According to the Example, although the probes for the genes T, O, X, I and C were represented in the commercial microarray, it is not CGK to both specifically measure the expression levels of the genes and specifically acquire the data about the expression levels (while disregarding the levels of all other genes). The problem is identified as the determination of the expression levels of only genes T, O, X, I and C in a patient sample. The problem is solved by 1) specifically measuring the expression levels and 2) specifically acquiring data about expression levels of the 5 genes.

It is not readily apparent which features make the claim patentable subject matter. It is unclear if including the microarray in the claims is necessary. Both the patentable subject matter assessment and the novelty assessment stress the importance of specifically acquiring data about the expression levels on only these genes while disregarding the levels of all other genes.  This argument would however seem to apply almost regardless of the method used.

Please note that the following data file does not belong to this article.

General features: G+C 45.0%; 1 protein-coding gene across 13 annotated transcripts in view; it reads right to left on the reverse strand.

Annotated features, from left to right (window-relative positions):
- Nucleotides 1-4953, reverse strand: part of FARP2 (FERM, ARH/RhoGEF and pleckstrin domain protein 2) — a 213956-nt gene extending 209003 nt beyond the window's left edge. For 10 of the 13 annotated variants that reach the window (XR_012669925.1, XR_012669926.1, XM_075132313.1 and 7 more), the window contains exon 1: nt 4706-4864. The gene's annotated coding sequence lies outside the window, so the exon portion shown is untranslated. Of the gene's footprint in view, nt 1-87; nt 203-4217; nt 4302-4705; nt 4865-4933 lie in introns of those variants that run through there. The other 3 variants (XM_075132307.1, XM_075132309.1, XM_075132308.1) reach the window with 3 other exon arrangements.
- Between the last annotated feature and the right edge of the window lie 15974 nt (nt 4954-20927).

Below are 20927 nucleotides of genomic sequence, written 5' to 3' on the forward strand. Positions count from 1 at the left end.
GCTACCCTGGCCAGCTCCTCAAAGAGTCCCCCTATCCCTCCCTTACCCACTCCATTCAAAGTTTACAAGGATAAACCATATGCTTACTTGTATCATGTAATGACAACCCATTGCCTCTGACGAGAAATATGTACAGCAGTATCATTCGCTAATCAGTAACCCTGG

Would Example 4 claim 1 be patentable if directed to measuring and acquiring data on the expression level of one gene by microarray? Again the reasoning of acquiring data on the gene expression level while disregarding all other genes would seem to apply.

Comparing Example 4 to the previous examples, it seems the combination of markers and lack of association with disease may be relevant. In Example 4, the 5 genes may be known genes but have not been specifically acquired together. Also there is no information that any of the 5 genes have been associated in any disease. In Example 1, when the123 mutation is not known (or CGK), identifying the single mutation is sufficient for patentability. In modified Example 1c, once the mutation is known (even though in another disease), the claim is identified as non-patentable subject matter.